Isa-Beg Ishaković

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Isa-Beg Ishaković
Native name İshakoğlu İsa Bey
Birth name Hranić
Allegiance Ottoman Empire
Years of service 15th century
Rank sanjak-bey (provincial governor)
Relations Kosača or Pavlović

Isa-Beg Ishaković (Turkish: İshakoğlu İsa Bey, Serbian Cyrillic: Иса-Бег Исхаковић; fl. 1439–70) was an Ottoman general and the governor of the Sanjak of Bosnia for most of his career. Of Bosnian noble origin, he was recruited after being held hostage by the Ottomans. He was a provincial governor during the 1450s and 1460s, first in charge of the Sanjak of Skopje, and then the Sanjak of Bosnia. He was instrumental in the Ottoman conquests in the region, and was one of the Sultan's most trusted generals.

Origin[edit]

There are two main theories about his identity:

  • Isak Hranić Kosača, the brother of Bosnian nobleman Stjepan Vukčić Kosača, who was sent to the sultan Mehmed II as hostage and guarantee of Kosača's loyalty. After being adopted by Ishak-Beg (hence the surname Ishaković) he was converted into Islam and had by contemporary measures a significant military and political career within the Ottoman Empire.[1]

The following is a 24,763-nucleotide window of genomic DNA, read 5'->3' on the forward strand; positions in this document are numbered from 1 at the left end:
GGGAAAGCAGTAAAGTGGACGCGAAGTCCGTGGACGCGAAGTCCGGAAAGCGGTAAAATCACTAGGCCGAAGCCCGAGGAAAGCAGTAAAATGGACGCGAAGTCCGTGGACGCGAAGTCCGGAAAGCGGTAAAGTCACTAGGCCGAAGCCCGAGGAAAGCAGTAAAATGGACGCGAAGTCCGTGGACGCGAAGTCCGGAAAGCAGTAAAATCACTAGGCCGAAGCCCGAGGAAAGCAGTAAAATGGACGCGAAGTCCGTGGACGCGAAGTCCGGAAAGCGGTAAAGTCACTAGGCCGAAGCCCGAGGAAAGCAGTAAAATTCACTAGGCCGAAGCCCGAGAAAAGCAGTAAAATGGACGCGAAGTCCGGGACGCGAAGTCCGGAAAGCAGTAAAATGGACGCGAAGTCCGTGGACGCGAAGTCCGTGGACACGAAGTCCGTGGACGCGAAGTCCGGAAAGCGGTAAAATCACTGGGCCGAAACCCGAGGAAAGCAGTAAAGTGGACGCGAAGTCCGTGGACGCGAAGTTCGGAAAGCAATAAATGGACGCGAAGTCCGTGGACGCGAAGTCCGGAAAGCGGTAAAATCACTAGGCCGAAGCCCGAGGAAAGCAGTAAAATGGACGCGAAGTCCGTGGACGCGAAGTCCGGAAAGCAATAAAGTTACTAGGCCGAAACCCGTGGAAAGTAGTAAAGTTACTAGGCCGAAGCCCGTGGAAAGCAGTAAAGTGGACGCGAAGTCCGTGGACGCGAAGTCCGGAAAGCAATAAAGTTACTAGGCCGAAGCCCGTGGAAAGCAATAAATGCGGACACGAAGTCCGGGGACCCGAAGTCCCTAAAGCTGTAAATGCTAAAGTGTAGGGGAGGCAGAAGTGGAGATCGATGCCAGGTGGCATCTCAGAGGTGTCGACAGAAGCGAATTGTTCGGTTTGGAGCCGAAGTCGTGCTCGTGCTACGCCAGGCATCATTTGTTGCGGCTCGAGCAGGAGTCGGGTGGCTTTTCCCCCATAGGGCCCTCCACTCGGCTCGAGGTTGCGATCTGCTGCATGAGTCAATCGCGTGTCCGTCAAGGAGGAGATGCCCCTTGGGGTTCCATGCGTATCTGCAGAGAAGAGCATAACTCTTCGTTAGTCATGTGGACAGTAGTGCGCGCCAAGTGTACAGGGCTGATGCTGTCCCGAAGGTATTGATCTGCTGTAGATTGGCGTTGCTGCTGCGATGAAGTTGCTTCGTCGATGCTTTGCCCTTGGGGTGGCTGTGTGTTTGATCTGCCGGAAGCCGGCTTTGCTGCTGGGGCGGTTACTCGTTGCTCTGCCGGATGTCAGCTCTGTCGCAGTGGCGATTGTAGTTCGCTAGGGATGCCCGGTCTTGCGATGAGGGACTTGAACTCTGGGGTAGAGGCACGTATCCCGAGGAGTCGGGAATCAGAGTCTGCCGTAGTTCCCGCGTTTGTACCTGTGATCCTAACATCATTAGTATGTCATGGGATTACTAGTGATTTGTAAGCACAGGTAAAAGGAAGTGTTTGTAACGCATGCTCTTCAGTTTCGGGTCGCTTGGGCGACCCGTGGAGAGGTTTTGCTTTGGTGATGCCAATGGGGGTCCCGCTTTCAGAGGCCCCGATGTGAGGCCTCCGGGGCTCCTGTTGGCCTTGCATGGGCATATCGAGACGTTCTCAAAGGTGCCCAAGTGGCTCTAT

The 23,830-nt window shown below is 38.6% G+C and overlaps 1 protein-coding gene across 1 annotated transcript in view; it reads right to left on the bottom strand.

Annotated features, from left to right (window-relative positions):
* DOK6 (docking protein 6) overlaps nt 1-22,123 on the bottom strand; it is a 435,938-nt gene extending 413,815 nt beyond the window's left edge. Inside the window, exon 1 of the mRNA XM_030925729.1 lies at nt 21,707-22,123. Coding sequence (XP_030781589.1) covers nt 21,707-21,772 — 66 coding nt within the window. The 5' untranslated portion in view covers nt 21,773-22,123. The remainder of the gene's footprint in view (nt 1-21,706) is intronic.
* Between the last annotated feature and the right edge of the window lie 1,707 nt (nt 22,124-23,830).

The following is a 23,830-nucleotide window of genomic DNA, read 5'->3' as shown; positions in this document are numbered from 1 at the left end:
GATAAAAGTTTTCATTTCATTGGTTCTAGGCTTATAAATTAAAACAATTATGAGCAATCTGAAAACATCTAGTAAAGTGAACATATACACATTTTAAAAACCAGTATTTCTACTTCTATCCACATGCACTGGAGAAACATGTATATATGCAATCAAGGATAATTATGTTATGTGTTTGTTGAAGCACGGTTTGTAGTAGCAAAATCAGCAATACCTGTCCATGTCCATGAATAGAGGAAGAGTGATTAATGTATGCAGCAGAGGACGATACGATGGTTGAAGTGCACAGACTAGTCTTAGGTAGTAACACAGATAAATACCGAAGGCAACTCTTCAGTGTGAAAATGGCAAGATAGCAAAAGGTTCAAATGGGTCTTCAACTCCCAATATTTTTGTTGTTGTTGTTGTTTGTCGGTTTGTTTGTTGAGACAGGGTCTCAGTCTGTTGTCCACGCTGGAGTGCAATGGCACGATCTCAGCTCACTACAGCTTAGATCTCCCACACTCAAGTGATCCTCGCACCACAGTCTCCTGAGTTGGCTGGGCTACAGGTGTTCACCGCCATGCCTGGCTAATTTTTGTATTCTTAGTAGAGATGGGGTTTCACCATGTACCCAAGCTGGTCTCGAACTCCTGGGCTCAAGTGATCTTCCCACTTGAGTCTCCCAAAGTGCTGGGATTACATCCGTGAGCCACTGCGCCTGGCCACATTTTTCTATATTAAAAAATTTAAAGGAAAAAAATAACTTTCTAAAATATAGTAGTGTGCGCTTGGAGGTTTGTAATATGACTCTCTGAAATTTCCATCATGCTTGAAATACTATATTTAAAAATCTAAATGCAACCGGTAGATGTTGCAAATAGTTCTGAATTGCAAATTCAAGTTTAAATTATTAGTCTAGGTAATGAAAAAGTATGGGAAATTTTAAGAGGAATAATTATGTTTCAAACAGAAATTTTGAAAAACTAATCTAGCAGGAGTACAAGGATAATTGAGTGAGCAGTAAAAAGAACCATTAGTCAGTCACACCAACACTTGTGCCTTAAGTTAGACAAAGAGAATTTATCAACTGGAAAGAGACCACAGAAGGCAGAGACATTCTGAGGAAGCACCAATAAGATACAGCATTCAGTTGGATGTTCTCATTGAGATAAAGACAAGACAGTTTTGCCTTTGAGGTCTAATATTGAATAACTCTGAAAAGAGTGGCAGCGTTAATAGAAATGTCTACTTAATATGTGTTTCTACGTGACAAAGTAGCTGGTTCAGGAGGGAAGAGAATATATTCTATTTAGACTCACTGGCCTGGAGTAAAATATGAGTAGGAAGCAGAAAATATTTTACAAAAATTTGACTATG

• Isak Hranić/Hranušić, taken prisoner when the akinci intruded a holding of the Pavlović noble family (lords of eastern Bosnia, including the župa of Vrhbosna). He proved himself exceptionally able while a prisoner, so the akinci leader freed him (prompted him to leave the property, as well as his title).[1]

Life[edit]

Isa-Beg Ishaković was appointed as sanjak-bey (provincial governor) of the Sanjak of Skopje in the spring of 1439, in place of his adoptive father, Ishak-Beg, who was sent to lead military actions in Serbia.[2] He was then appointed the sanjak-bey of Bosnia, briefly in 1463, and then from 1464 to 1470.[citation needed]

As governor of the province of Bosnia, Isa-Beg assured its future prosperity. He founded Sarajevo in 1461[citation needed] in the former Bosnian province of Vrhbosna. Between then and 1463 he built the core of the city's Old Town district, including a mosque, a closed marketplace, a public bath, a hostel, and the Governor's castle (Saray), which gave the city its present name. In much the same way and year he also founded Novi Pazar (in Serbia), rendered from Turkish: Yeni Pazar, literally meaning "new marketplace", some eleven kilometers from the medieval settlement of Trgovište. There he built a mosque, a marketplace, a public bath, a hostel, and a compound. He is also responsible for establishing a number of other cities and towns in the region.

Ishaković built many important buildings part of the Old Bazaar in Skopje, like the Čifte Hammam, Kapan Han, Ishak Bey Mosque (dedicated to his father Ishak-Beg, also known as Isaklija or Aladža), the madrasa (Islamic school) and library (within Isak-Beg's Mosque, one of the first Islamic libraries in Europe),[3] and many other buildings that belonged to his endowment (waqf, Serbo-Croatian: vakuf).

Ishaković participated in ransom slavery in 1470 when he ransomed a highly positioned Ottoman official named Mustafa by releasing the wife of Croatian nobleman Ivan Marković and paying 500 ducats to Ragusan Frančesko Micalović, the agent in this transaction.[4]